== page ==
He also said he supports “school choice” measures, including expanding a tax credit that funds scholarships and bolstering charter schools.

“I would want to expand significantly… students’ access charter schools, beyond the very limited areas where they can do that,” he said.

Hruza said that the abortion ban that was implemented after the demise of Roe v. Wade is too restrictive, adding that he would want to add exceptions for people who become pregnant due to rape or incest. He would also want to add “health of the mother” as an exception, though he added he would want to hear from constituents about further changes to the law.

He added, though, that he’s rarely heard voters talk about the abortion ban while on the campaign trail – adding that 24th District residents are more concerned about rising inflation and crime prevention.

“I can probably count on one hand the number of times the abortion has come up as a significant issue,” Hruza said.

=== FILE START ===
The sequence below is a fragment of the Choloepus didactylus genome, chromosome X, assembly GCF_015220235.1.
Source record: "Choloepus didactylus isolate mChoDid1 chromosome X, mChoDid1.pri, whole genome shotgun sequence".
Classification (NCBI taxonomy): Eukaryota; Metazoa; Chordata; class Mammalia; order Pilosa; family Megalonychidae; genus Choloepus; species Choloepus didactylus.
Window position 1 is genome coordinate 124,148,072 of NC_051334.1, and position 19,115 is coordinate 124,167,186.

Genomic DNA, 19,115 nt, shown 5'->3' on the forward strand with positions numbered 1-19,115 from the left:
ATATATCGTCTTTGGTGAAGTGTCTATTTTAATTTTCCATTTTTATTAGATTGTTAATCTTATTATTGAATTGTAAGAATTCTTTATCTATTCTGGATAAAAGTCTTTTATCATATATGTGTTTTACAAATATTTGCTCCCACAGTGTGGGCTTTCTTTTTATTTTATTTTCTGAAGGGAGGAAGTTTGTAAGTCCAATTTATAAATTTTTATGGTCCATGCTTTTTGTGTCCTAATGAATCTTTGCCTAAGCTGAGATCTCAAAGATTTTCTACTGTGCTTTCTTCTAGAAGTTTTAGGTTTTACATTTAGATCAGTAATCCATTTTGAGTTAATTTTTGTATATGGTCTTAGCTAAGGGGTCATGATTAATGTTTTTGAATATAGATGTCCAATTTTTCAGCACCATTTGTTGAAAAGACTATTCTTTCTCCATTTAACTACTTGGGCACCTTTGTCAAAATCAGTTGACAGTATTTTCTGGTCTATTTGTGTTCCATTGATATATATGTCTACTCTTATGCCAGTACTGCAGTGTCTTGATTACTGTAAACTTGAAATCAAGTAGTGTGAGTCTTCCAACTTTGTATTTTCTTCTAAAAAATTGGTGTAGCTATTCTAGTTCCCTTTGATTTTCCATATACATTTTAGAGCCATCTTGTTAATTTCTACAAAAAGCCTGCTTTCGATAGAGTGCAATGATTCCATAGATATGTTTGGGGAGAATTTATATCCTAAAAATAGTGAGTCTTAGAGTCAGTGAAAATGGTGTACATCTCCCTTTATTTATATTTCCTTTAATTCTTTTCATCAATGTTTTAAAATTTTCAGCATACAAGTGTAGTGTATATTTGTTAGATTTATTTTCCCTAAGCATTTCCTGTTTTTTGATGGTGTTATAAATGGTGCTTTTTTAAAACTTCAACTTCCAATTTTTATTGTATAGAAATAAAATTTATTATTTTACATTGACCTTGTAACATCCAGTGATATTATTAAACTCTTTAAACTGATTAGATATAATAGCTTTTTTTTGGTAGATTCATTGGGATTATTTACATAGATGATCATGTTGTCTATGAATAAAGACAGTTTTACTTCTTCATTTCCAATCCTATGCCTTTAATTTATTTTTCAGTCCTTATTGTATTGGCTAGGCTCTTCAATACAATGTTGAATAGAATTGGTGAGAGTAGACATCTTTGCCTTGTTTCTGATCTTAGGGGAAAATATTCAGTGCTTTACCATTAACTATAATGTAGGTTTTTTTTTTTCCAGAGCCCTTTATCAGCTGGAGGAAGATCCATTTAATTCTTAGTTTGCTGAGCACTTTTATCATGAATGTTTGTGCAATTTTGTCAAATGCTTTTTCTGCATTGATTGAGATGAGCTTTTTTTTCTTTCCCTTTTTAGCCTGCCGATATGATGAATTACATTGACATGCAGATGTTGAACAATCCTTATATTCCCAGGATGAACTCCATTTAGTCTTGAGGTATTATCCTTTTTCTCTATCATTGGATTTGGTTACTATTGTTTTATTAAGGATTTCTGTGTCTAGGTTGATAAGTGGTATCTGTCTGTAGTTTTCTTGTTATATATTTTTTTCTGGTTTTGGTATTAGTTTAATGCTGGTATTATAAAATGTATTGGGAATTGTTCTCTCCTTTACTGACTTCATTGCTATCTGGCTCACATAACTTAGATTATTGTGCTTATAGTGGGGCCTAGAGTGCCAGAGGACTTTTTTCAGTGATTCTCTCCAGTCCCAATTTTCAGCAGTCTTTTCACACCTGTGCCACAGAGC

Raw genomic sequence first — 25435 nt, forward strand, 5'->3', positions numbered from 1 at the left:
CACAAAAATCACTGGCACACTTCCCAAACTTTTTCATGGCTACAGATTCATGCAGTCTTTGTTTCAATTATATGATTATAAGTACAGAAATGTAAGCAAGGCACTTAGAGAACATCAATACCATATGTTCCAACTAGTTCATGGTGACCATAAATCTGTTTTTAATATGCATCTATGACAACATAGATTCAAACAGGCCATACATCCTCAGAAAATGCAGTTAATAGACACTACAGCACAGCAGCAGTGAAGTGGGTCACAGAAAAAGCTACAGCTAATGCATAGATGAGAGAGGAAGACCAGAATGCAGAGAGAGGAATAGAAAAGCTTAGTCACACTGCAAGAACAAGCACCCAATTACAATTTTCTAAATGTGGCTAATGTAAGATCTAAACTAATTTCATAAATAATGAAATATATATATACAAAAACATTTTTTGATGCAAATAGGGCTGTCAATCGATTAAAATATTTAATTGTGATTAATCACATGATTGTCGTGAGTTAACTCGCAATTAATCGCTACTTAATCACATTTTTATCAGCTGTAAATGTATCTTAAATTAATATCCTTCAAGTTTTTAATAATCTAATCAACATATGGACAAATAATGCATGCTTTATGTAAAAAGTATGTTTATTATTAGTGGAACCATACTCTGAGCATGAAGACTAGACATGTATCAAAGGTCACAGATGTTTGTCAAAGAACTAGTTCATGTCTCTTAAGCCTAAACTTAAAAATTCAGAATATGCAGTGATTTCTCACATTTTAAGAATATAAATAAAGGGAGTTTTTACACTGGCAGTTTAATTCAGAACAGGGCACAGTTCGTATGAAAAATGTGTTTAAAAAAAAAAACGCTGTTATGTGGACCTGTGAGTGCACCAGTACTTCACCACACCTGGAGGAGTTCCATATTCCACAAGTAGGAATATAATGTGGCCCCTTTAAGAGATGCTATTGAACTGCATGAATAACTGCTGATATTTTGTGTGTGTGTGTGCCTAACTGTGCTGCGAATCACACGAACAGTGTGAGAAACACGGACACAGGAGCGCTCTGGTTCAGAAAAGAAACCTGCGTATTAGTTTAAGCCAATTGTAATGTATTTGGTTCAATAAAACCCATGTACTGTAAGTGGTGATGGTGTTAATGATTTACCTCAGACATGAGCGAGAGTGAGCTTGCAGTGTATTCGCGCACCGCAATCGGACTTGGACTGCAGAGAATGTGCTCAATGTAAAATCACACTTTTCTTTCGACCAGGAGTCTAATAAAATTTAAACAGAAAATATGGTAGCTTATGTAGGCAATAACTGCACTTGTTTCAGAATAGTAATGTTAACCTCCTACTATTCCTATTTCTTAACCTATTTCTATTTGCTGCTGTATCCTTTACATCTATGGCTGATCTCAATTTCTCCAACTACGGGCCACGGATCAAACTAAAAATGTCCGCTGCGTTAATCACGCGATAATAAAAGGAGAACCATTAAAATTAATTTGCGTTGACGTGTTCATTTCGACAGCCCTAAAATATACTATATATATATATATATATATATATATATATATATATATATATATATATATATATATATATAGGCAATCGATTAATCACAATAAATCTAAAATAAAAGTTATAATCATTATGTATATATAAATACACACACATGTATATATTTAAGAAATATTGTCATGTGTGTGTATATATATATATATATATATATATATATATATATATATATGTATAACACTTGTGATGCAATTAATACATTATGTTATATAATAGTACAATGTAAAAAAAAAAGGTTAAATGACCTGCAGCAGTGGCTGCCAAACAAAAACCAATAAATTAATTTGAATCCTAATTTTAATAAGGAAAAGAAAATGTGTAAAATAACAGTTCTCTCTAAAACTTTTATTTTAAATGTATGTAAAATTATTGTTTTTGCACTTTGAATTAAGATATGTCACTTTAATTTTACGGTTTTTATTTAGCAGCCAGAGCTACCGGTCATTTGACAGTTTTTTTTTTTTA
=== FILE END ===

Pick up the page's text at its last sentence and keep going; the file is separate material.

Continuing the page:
This Missouri State Capitol on Tuesday, Dec. 14, 2021, in Jefferson City, Missouri.
Brian Munoz
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St. Louis Public Radio
This Missouri State Capitol on Tuesday, Dec. 14, 2021, in Jefferson City, Missouri.

District changes loom large

Redistricting played a major role in making the 24th District competitive this year.

The old version of the 24th District included decided Democratic municipalities such as Overland, Olivette and St. Ann – along with more Republican ones like Town and Country. But the district was moving so far into the Democratic column that the GOP failed to put forth a credible candidate in 2018 to run against Schupp.